Wrestling: 'Letting loose' pays off for Pickerington North's Erik Gomez

Dave Purpura
ThisWeek group
North wrestler Erik Gomez credited his 11-1 start to a changed mental approach for his senior season. "I'm letting loose and just going out there and having fun," said Gomez, who competes at 132 and 138 pounds.

Not only has Erik Gomez become one of Pickerington North’s most successful wrestlers, but coach Derek Oney sees the senior as perhaps the Panthers’ most exciting competitor.

“He’s not flashy. He’s technical but he uses some high-amplitude moves that get people fired up. I don’t think he realizes he does, but he does,” Oney said. “That’s how he practices and competes.”

Gomez smiled at the suggestion but shrugged it off while crediting his success – and any drawing power – to a change in approach.

“I just try to set an example for the younger guys not to give up,” Gomez said. “My mentality is a lot better overall. I wouldn’t say I was scared (in previous years), but I was more careful. This is my last year. I’m letting loose and just going out there and having fun.

“You can’t be afraid to lose. It’s going to happen. You really learn who you are after taking a loss. That’s where you decide you can either stand back and keep holding onto that loss or watch the film, look at what I did wrong and look at what I did right, and just work out from there.”

Gomez was 11-1 before a Jan. 21 OCC-Ohio Division match at Grove City. He started the season at 138 pounds but dropped to 132 beginning with a Jan. 14 match against Westland.

Gomez’s only loss came Dec. 19 in the season-opening Olentangy Berlin Duals to Delta’s Gabe Meyer, who was ranked fifth in the state at 138 last week by BoroFanOhio.net.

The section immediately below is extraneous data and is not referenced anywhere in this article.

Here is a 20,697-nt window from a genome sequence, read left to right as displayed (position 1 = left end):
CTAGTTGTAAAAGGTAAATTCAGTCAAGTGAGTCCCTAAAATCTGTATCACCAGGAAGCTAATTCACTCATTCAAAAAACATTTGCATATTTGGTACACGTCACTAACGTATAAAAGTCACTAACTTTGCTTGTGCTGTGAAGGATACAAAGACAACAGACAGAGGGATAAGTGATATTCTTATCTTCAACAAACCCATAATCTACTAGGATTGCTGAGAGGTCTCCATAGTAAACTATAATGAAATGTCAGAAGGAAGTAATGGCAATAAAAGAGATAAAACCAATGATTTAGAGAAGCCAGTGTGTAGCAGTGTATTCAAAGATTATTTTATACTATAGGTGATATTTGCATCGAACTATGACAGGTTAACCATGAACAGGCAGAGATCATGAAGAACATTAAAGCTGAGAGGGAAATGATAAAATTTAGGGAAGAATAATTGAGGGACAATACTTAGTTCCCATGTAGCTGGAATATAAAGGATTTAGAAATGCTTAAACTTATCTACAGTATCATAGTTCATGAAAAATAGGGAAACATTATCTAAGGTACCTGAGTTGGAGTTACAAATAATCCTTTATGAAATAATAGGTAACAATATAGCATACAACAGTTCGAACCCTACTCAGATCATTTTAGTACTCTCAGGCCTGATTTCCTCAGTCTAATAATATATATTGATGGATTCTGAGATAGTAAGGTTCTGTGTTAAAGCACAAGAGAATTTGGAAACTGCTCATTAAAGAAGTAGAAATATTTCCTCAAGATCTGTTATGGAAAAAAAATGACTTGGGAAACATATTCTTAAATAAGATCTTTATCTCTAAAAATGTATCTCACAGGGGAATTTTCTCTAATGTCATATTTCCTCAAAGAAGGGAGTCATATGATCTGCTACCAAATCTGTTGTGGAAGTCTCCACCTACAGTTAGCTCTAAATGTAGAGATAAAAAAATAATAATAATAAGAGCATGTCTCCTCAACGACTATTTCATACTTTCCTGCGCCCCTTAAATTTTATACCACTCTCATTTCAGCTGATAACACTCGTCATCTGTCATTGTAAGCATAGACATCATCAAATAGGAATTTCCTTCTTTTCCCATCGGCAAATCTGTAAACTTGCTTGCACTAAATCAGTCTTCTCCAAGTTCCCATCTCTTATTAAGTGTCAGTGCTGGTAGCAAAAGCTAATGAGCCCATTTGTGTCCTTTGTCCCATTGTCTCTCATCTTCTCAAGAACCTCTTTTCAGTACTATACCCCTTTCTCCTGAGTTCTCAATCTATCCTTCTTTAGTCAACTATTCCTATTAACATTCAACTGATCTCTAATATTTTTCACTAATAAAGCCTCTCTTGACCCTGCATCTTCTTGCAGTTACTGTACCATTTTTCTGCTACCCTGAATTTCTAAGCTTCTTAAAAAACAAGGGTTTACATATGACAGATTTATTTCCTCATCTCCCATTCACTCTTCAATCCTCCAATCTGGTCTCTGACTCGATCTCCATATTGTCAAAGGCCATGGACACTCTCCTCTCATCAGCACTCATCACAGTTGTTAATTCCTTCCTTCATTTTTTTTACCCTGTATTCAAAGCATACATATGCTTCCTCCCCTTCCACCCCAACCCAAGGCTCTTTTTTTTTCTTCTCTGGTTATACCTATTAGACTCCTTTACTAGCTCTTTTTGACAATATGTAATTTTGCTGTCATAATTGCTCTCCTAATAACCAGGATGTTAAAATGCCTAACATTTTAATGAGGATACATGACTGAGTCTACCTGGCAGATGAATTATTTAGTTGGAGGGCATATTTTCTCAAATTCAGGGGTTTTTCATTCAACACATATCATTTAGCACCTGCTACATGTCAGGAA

“He’s had a lot of success at 138 but he’s just a little short (5-foot-2) for that weight class,” Oney said. “He’s not a powerhouse. He’s a technical wrestler who has a lot of quickness and speed.

“He’s been a kid who’s come to every extra mat (session), every extra practice, every morning lift, anything. He comes from a family who knows what it takes to be good. They probably push him as hard as we do. He’s all in.”

Gomez’s father, Olaf, is a black belt in jiu-jitsu. His mother, Erika, is a bodybuilder.

Freshman Drennen Landenberger, a frequent sparring partner of Gomez, said positioning is Gomez’s strength.

“He’s one of those funky wrestlers who will get into positions not a lot of other wrestlers will get into. I think that’s why he stands out and I know he’s helped make me better,” Landenberger said. “He’s super-fast and when you get in a match with him, it’s tough to beat him. I’ve learned to be more aggressive and work on my positions more because of him. He’s helped me not be afraid of situations.”

Gomez, who had a 52-37 career record before Jan. 21, is eager to place at district and qualify for his first Division I state tournament. He has been a sectional runner-up each of the past two seasons, at 113 as a sophomore and 126 last year, but never has won more than one match at district.

“Everybody I wrestle, they put on their pants one leg at a time, too,” Gomez said. “They’re human, too. Both of us can make mistakes. I just wrestle every match to build myself and keep growing.”

dpurpura@thisweeknews.com

@ThisWeekDave